When Things are Alive They Hum poses profound questions about the nature of love and existence, the ways grief changes us, and how we confront the hand fate has dealt us. Intensely moving, exquisitely written and literally humming with wonder, it is a novel that celebrates life in all its guises, and what comes after.

Born and raised in Hong Kong, Hannah Bent completed her Bachelor of Arts in Fine Art and Film from Central Saint Martins School of Art and Design in London. She undertook further study in both directing and screenwriting at the Australian Film and Television and Radio School and has a Masters in Creative Writing from the University of Technology, Sydney. She was the 2013 recipient of the Ray Koppe Young Writers Award for her novel as a work in progress. Instagram: @hannahbent_author Website: http://www.hannahbent.com

My thoughts: this was lovely, be warned you will need the tissues though. Love is a funny, complicated thing. Marlowe loves Harper, her younger sister, and would do anything for her, but the thought of Harper dying from the heart defect she was born with causes her to spiral.

Harper is very perceptive – she can see the pain her sister is in. Pain that dates back to the death of their mother when they were both very young. Marlowe has been carrying her grief around with her.

As Harper’s condition worsens, Marlowe takes things to an extreme, desperate to save her sister. But she isn’t listening to what Harper wants. It’s only when she starts, that she understands and can stop trying to fix everything.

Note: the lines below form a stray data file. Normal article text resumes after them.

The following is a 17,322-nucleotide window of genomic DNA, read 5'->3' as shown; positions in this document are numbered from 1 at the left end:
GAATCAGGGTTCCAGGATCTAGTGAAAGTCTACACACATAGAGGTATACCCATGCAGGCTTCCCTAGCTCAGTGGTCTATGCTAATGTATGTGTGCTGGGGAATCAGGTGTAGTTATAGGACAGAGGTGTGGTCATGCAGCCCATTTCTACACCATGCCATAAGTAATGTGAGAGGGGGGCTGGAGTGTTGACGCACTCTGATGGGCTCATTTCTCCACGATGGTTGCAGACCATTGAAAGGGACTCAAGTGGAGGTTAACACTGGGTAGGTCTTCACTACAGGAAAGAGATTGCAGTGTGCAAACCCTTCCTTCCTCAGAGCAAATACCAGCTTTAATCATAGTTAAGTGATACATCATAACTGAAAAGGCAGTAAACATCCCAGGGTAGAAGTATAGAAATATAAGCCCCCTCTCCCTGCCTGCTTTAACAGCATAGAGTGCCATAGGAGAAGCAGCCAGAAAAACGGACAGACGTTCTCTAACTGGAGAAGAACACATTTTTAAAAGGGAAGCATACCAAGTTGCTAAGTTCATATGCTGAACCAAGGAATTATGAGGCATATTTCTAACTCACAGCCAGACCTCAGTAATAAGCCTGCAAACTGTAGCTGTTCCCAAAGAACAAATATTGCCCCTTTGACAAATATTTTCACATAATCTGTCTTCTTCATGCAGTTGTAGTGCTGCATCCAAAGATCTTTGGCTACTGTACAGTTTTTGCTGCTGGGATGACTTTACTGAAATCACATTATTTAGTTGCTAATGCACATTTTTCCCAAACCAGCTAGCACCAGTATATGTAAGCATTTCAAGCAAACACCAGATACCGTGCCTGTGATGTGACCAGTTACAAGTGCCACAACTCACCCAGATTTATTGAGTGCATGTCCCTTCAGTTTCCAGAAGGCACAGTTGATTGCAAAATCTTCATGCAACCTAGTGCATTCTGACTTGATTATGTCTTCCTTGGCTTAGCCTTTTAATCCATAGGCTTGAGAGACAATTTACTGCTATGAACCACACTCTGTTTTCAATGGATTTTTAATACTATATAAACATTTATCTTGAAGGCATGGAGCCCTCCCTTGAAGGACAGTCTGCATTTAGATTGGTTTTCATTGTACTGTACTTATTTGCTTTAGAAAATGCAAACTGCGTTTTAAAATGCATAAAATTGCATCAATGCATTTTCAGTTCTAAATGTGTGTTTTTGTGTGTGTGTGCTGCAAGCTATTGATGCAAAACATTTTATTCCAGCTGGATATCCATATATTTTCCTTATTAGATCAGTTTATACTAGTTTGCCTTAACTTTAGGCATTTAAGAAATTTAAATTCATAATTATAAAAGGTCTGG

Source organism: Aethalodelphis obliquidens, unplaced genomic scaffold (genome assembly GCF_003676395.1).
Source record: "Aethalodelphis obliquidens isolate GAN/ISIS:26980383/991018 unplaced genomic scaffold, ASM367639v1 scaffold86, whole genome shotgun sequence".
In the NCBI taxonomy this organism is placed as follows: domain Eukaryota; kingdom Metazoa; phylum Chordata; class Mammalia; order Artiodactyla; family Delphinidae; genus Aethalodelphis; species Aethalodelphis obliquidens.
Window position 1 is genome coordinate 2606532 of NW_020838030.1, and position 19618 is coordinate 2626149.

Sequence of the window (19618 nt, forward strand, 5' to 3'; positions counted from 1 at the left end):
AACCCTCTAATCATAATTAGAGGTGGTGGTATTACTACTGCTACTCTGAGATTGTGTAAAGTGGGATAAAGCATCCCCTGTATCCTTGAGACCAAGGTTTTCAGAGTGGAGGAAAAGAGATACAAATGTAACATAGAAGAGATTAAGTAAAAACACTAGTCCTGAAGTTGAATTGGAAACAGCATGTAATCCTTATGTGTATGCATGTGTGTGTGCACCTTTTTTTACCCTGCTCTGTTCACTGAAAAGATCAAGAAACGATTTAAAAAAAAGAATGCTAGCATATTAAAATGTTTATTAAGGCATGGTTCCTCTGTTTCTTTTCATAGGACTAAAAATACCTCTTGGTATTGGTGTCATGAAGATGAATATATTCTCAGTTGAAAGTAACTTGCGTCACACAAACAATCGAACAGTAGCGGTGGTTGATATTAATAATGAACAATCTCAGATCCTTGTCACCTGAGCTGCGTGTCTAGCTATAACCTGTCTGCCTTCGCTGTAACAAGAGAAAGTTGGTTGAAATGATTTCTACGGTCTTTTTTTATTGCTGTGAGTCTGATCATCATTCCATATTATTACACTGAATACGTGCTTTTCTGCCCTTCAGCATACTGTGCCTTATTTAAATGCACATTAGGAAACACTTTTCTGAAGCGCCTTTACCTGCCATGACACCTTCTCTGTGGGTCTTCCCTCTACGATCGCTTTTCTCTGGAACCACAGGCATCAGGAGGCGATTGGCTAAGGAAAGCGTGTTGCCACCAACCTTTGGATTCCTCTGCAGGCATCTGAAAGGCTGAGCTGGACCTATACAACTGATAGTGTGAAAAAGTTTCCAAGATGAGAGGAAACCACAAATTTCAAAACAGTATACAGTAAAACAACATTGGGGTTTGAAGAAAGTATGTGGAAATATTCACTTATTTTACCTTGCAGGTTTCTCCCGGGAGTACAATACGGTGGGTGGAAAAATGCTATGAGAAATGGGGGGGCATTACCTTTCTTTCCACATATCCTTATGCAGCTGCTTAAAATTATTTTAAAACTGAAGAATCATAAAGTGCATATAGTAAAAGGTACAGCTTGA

Beautiful, sad, and intensely moving, this was a joy to read although it made me cry. Harper’s way of seeing the world is magical and colourful, all she wants is to be happy, to be with her family, her friends, her Louis, and her Marlowe. Tender and heartbreaking, I think we all need to try to be a bit more Harper.

*I was kindly gifted a copy of this book in exchange for taking part in the blog tour but all opinions remain my own.

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Blog Tour: This Is Us – Helen McGinn

A story about friends, sisters, motherhood and starting again – one day at a time…
Stella fell in love with Simon hard and fast. He was everything she wanted in a husband, and he seemed to feel the same way about her. More than a decade of marriage later, life is sweet. They